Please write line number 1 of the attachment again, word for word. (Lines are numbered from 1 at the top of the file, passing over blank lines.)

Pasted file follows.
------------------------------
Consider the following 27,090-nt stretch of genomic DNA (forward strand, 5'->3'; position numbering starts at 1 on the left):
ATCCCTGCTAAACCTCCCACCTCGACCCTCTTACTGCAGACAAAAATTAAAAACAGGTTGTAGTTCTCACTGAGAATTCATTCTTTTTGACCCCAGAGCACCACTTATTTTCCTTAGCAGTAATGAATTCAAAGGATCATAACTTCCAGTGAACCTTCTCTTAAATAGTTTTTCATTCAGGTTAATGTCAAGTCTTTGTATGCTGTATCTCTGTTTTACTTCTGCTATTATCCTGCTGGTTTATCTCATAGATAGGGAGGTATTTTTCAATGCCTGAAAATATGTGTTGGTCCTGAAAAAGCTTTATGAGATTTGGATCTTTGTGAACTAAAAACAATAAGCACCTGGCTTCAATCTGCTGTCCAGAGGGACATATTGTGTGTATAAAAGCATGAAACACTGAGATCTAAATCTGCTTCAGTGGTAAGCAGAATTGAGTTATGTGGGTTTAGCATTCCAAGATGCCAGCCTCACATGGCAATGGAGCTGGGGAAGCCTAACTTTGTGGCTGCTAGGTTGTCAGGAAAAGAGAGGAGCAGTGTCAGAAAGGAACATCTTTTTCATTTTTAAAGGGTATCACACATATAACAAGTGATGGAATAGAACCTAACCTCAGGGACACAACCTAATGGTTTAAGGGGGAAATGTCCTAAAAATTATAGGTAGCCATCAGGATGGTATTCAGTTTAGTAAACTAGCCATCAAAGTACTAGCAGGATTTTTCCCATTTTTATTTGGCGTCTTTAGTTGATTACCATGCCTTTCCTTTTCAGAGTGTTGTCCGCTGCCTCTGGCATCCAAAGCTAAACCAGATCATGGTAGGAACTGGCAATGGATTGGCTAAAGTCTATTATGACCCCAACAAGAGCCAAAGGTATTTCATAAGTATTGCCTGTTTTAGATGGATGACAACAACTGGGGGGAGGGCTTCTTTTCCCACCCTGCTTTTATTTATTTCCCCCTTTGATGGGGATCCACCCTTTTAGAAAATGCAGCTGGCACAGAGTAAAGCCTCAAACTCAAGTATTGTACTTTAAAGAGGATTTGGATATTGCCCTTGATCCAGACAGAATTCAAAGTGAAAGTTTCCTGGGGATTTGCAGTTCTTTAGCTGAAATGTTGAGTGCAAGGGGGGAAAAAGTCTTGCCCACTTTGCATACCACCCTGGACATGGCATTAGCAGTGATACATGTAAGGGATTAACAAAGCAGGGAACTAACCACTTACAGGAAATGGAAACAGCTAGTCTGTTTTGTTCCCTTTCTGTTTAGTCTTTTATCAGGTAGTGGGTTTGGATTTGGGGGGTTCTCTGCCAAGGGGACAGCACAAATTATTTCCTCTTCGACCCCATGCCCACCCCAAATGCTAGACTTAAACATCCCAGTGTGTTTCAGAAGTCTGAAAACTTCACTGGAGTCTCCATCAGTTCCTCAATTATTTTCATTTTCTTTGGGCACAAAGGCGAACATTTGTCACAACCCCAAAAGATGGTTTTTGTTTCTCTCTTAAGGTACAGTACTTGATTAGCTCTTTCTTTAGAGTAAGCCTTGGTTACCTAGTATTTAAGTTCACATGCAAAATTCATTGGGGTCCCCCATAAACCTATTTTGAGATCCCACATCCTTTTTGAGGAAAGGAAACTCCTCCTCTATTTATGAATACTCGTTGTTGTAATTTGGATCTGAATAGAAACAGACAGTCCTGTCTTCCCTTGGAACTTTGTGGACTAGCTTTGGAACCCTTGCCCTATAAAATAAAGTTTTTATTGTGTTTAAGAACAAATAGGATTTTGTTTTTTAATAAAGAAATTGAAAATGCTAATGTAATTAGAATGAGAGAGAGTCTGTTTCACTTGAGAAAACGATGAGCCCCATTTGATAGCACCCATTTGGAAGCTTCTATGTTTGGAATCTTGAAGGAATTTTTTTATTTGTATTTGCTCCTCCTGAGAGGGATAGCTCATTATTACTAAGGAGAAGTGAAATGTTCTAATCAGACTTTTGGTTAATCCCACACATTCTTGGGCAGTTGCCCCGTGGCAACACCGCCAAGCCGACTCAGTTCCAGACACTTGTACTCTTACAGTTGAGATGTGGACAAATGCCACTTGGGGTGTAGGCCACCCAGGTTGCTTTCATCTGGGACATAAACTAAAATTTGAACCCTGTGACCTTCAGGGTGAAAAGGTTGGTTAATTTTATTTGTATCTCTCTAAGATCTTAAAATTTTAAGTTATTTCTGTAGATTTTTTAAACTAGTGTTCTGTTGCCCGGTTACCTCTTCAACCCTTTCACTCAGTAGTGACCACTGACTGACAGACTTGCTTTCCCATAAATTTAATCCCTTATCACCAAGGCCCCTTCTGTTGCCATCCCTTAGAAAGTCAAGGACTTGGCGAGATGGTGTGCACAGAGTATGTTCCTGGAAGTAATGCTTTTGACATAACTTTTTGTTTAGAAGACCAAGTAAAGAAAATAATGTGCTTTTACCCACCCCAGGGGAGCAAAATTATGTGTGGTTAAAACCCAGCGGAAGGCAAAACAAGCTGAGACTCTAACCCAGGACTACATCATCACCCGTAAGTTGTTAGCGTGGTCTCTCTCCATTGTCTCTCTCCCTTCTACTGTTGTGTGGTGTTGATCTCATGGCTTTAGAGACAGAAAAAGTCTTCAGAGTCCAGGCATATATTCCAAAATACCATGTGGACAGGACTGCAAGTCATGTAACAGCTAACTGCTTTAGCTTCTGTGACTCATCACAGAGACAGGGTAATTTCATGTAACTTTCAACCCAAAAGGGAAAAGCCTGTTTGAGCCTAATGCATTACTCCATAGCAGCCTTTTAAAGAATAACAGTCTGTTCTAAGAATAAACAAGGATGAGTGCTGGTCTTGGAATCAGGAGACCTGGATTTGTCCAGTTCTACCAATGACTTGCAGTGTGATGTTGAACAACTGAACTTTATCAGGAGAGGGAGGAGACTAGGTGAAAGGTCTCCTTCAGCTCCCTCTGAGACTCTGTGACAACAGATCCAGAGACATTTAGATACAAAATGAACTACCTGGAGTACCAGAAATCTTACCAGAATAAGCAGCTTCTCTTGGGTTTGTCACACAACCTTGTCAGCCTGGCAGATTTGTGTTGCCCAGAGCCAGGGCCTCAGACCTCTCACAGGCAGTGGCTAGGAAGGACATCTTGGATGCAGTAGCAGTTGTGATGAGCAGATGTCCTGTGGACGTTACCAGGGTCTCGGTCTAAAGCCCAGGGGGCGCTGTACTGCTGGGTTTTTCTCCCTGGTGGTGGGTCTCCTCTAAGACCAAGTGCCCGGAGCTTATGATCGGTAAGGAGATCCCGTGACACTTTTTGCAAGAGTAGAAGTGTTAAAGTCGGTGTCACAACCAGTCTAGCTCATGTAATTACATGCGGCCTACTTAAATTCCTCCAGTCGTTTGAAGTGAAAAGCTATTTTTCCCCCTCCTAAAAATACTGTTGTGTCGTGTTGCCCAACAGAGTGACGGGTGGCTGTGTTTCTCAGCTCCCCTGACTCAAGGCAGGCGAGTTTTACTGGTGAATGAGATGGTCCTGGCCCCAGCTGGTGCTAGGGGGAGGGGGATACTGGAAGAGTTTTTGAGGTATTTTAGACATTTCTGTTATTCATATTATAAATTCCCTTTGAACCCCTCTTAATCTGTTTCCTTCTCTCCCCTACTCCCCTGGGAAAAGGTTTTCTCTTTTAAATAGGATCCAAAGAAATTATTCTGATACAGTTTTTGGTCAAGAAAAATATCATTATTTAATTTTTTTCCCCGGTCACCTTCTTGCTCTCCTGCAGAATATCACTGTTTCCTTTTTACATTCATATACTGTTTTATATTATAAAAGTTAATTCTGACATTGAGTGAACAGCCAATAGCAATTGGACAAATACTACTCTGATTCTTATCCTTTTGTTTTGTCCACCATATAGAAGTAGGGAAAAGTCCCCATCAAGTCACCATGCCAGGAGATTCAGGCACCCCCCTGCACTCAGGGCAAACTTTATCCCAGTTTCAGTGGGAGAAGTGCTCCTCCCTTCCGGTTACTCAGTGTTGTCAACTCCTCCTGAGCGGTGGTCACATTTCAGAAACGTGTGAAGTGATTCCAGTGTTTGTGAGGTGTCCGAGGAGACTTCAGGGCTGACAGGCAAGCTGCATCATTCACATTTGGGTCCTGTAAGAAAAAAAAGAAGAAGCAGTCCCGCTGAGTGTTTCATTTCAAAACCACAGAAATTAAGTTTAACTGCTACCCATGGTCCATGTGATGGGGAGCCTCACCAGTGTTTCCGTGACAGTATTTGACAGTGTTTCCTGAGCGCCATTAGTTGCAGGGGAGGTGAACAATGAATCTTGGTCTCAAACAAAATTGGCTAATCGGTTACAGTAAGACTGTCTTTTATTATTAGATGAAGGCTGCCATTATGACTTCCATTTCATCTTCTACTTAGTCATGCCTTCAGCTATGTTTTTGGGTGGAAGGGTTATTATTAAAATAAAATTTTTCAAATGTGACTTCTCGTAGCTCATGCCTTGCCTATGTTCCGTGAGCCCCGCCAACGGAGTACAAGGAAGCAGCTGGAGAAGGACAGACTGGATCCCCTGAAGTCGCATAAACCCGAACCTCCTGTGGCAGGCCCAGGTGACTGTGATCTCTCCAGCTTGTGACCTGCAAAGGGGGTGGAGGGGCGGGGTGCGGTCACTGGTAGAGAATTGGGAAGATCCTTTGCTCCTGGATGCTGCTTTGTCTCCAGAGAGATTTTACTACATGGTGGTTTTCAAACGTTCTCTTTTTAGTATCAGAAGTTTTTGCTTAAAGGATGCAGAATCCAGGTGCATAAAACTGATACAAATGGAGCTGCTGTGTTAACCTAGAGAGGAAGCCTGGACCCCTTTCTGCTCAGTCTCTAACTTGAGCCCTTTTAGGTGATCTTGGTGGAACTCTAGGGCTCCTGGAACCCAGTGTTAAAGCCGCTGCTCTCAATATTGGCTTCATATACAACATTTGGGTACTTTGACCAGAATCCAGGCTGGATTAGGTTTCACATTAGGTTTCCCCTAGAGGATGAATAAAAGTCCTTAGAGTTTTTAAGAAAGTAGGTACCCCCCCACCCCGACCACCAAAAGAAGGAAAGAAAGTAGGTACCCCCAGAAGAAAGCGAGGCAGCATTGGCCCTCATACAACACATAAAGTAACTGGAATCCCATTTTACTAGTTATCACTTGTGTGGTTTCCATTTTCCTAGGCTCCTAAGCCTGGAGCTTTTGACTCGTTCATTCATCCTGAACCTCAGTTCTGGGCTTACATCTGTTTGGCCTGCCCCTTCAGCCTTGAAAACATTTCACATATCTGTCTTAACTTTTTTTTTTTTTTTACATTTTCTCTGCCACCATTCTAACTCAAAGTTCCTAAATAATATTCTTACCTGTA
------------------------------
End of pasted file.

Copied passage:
Consider the following 27,090-nt stretch of genomic DNA (forward strand, 5'->3'; position numbering starts at 1 on the left):